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Wednesday, February 23, 2011

Willingness vs. Willfulness- Part 1

Will we always be willful 2-year olds, who struggle and throw tantrums when the world does not bend to our desires?


Will we willing participants in God’s grand design?

It is deeply embedded within our human nature to try to persevere, to push on through with true grit and determination. There are times when we have to be forceful to get things done. But, when the pursuit our goals start to run amok and remain unchecked by love and sanity, they can be terrible (can I say un-Godly) forces to reckon with.

Many times, this is the way we approach God, what He is doing and what He wants to accomplish in and through our lives. It is also how we frequently approach our brothers and sisters.

Jesus left us with but 2 commandments. Most of us couldn’t recite the 10 if our very existence depended on it. He said to love God and love each other. That’s all we have to remember to do, but daily, we show little evidence that we can do either effectively. We seem to have particular difficulty with the second, especially when we aren’t getting our way. You know what we say, “My way or the highway.” “I’ll just take my toys and go home.”

Today, I want to focus on God’s love. We’ll save the interpersonal issues for another day….

God is love and He wants us to love Him. Not just demonstrating it by our abstention from sin and wrong-doing; not just by being obedient and following the rules. He wants us to depend on Him, earnestly and deeply. And we already know that we cannot change our willful minds and deceitful hearts all by ourselves or in our own strength.

We can gird up our loins (whatever that means), grit our teeth and promise one more time that we will act as like good little, compliant Christians. We promise that won’t spurn God’s love by acting as if He has not given us grace, mercy and salvation freely, and of His own choosing. But, if we try to take this approach, we miss the point of God’s love.

We become the willful 2-year old self that stubbornly slogs into church week after dreadful week, when we have fallen off the wagon or wandered into our favorite sin, and ask our brethren to forgive us, so that we can work our way back into God’s grace. And, we’d like to think better of ourselves. We’d like to think that we don't actually commit sin, but rather it catches us by surprise.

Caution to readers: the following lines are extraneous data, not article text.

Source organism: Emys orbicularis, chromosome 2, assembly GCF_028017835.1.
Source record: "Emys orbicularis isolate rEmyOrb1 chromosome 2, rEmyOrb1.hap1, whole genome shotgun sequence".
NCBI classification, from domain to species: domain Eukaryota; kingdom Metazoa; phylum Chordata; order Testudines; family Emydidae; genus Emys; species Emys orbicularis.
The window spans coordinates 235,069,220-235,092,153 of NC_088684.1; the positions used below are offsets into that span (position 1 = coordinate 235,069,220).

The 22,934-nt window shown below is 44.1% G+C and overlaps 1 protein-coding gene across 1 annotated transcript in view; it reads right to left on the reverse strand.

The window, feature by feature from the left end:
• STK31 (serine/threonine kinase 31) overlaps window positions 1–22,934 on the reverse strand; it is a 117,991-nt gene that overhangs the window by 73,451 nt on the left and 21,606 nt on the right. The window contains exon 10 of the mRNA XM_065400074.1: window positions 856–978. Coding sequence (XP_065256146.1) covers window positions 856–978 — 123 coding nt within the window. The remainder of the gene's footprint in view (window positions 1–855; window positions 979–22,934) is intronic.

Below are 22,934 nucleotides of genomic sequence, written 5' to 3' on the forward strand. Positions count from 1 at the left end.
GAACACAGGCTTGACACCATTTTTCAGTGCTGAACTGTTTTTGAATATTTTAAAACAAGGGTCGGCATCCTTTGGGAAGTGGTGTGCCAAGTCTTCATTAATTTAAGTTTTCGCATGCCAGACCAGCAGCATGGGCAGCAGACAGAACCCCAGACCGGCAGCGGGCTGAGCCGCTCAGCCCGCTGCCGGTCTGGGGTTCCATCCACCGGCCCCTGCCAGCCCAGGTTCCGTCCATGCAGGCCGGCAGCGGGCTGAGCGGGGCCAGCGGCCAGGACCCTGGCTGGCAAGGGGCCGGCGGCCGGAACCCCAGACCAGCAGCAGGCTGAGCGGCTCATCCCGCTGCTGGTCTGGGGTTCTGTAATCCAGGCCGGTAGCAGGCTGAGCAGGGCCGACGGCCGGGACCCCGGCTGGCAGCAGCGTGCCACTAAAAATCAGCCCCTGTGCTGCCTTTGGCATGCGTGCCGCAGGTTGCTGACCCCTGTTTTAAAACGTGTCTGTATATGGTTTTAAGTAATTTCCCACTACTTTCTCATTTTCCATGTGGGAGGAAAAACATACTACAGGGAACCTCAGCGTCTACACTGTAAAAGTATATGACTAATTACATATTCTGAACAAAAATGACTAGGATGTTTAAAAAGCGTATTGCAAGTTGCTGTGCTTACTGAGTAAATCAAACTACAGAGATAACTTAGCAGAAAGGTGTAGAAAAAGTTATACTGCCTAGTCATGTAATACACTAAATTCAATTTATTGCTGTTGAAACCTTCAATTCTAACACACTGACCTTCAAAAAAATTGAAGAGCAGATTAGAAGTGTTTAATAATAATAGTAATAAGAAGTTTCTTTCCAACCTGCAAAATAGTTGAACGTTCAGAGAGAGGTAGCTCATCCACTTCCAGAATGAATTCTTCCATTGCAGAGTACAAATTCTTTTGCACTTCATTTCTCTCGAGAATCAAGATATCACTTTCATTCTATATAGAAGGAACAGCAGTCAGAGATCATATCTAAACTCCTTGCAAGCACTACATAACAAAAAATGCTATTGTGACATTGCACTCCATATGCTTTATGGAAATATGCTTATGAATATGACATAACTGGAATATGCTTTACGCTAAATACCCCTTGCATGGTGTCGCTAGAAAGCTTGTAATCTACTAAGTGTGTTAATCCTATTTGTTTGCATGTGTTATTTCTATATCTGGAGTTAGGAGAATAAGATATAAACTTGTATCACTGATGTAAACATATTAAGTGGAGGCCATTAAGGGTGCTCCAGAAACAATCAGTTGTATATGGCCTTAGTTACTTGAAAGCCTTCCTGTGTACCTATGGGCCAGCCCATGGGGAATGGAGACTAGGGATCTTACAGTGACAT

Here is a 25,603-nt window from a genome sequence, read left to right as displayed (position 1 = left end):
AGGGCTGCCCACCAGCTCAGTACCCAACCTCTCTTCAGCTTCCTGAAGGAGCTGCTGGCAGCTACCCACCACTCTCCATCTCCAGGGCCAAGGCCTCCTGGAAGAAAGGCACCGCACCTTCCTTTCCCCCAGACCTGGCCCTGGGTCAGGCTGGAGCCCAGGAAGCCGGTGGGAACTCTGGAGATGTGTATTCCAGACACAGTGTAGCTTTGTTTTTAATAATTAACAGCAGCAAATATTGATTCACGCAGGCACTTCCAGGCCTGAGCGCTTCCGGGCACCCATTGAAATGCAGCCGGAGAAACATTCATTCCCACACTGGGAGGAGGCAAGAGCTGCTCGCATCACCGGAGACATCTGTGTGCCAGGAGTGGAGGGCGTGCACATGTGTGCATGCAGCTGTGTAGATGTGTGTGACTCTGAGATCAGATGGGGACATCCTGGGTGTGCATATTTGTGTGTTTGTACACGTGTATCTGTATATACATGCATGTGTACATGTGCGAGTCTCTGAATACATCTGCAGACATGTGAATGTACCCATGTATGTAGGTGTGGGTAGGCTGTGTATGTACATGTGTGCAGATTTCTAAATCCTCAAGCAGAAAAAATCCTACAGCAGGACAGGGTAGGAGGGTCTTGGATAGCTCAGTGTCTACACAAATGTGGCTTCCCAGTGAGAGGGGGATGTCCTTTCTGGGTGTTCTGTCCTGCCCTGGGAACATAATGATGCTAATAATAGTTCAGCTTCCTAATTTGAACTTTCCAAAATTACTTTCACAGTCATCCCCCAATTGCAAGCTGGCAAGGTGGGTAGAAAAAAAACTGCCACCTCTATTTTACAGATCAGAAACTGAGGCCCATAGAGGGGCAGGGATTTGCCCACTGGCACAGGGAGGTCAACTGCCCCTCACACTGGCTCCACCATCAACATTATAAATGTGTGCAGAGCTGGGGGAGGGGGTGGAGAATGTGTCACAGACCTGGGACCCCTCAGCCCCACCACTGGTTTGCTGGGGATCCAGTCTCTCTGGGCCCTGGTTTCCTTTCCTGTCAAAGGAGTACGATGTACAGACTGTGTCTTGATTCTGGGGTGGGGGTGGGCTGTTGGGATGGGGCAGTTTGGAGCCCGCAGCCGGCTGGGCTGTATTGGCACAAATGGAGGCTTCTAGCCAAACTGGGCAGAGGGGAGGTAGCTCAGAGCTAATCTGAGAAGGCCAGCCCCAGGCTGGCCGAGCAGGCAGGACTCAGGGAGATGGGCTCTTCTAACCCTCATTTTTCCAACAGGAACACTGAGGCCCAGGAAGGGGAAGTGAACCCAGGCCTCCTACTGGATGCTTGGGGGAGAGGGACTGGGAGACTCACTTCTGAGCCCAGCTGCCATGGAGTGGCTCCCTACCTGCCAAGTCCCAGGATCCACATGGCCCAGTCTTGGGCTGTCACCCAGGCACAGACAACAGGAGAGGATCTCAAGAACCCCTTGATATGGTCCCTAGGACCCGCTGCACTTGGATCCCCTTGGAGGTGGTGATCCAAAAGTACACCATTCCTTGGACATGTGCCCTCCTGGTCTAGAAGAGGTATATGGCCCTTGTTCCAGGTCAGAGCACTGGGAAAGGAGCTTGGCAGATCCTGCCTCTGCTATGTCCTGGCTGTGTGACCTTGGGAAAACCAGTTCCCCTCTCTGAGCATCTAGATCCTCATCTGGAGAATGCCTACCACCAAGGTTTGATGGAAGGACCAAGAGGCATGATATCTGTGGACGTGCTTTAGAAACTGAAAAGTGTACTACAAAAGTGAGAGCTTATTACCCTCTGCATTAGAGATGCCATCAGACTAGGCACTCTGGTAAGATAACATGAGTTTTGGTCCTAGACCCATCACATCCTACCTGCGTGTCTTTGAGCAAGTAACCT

Week after dreadful week...

Since the Fall of Mankind (in Genesis), God has wanted to restore and renew His connection with us. Notice, I didn’t say to us because that would be one-sided. God wants a relationship with us. And, we have responsibilities in this relationship just like we do in any other.

We must make a conscious effort to move back toward God. After all, it is not God who has moved away...it is us. We have become mired in some kind of spiritual inattentiveness and practicing a outward appearance of worship. And although we’d like to say we don’t believe in the Prosperity Gospel, we want a God who will show up when we want, do as we ask and go back into hiding until it is convenient for us to call on Him again.

The world has much to show us and offer us, enticing us into temporary satisfaction and gratification. Our attention is pulled in so many directions- all away from our Father, our “first love” (Rev 2:4).

God wants to love us and our job is to willingly accept this. We cannot make God love us, although we certainly can make ourselves a little more loveable. We cannot earn “salvation points” by doing good deeds for short periods of time.

How many of us have made New Year’s resolutions? How long have we been able to keep them? And even if we did for a short period of time, it was hard work- and usually not pleasant. Ever wonder why this is? It is because we usually choose things that go against our natural tendencies. And we labor to distraction trying to stick to diets, getting up early to go to the gym, etc; trying to make it a habit.

God’s Love is not like this.

Paul says that it should bring us unspeakable joy, and peace beyond all understanding and comprehension. (Phil 4:7) Does Paul sound like the God of our ancestors want us to suffer? Now, don’t misunderstand me, we will suffer. We will suffer loss, pain, death of loved ones, economic misfortune. We will suffer if we tithe…or don’t. We will suffer if we come to Bible study...or don’t. Matthew reminds us that it rains on the just and the unjust alike (Matthew 5:45)

But we serve a God of magnificent, overwhelming and infinite love. We serve a God who is love. Who wants to meet us…where we are. Who wants to establish a relationship with us.

What’s my point?
Since we cannot willfully force or make God love us (even though He does), make Him do things for us, or give us what we want when we want it…what if we tried to willingly let Him come into our hearts and minds to let Him give us love?

God wants to take up residence in every atom of our being, every dark corner of our living, and every moment of our existence.

Will you let Him?

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